The return of Internally Displaced Persons is generally good – but the security situation is not
Around six million people were displaced in Iraq during the time of ISIS between 2014 and 2017. A million of them have still not returned to their home regions. Iraqi Minister for Immigration and Refugees, Ivan Jabru (a Christian), has started implementing the government’s planned closure of all internally displaced persons camps in October. The religious minorities are affected differently – depending on the region.
The return to the (predominantly Christian) Nineveh plain, in contrast to the (predominantly Yazidi) region of Sinjar, is facilitated by the following factors:
• The degree of destruction is lower.
• The personal and collective security situation is not optimal, but it is better.
• There is a more or less functioning public administration.
In the Sinjar region, Iraqi army, Hashd Al-Shaabi (Iranian-backed Shiite militia), Kurdish Peshmerga, Kurdish PKK, Yazidi militias and IS cells compete for dominance. This makes the security situation very unstable.
The presence of the Hashd Al-Shaabi in many places in the Nineveh Plains also has great potential for danger. Although they guarantee security, they follow a Shiite agenda in many places. Their influence in administration and the economy, for example in Bartella in northern Iraq, means that the economic power in the Christian part is and remains weak, while Shiites receive financial support from Iranian parties. Christian and Yezidi leaders are also being replaced by Shiite leaders. These activities foster a sense of insecurity among religious minorities, which is one of the main causes of flight.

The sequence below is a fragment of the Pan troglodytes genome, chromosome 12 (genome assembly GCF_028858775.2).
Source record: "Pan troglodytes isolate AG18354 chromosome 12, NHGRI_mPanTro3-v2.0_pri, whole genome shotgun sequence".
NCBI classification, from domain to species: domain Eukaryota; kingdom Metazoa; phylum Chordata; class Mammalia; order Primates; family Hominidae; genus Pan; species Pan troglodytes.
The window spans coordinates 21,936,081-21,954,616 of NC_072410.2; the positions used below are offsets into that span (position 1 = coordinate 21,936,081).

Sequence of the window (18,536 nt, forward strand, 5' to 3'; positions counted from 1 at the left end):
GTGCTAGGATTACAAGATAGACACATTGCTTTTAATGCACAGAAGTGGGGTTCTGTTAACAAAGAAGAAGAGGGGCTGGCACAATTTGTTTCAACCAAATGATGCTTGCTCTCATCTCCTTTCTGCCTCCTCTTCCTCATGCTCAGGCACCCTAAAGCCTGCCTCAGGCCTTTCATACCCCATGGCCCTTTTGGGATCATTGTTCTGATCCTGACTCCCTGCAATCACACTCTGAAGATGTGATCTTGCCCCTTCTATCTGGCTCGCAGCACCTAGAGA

For many years, tens of thousands of Yazidis have been forced to live in camps and are unable to visit their holy sites. Christians are mostly housed in Christian villages, but still live in a diaspora situation far from their homeland. Therefore, despite everything, the return activities are considered good because they strengthen collective identity and bring people “home.”
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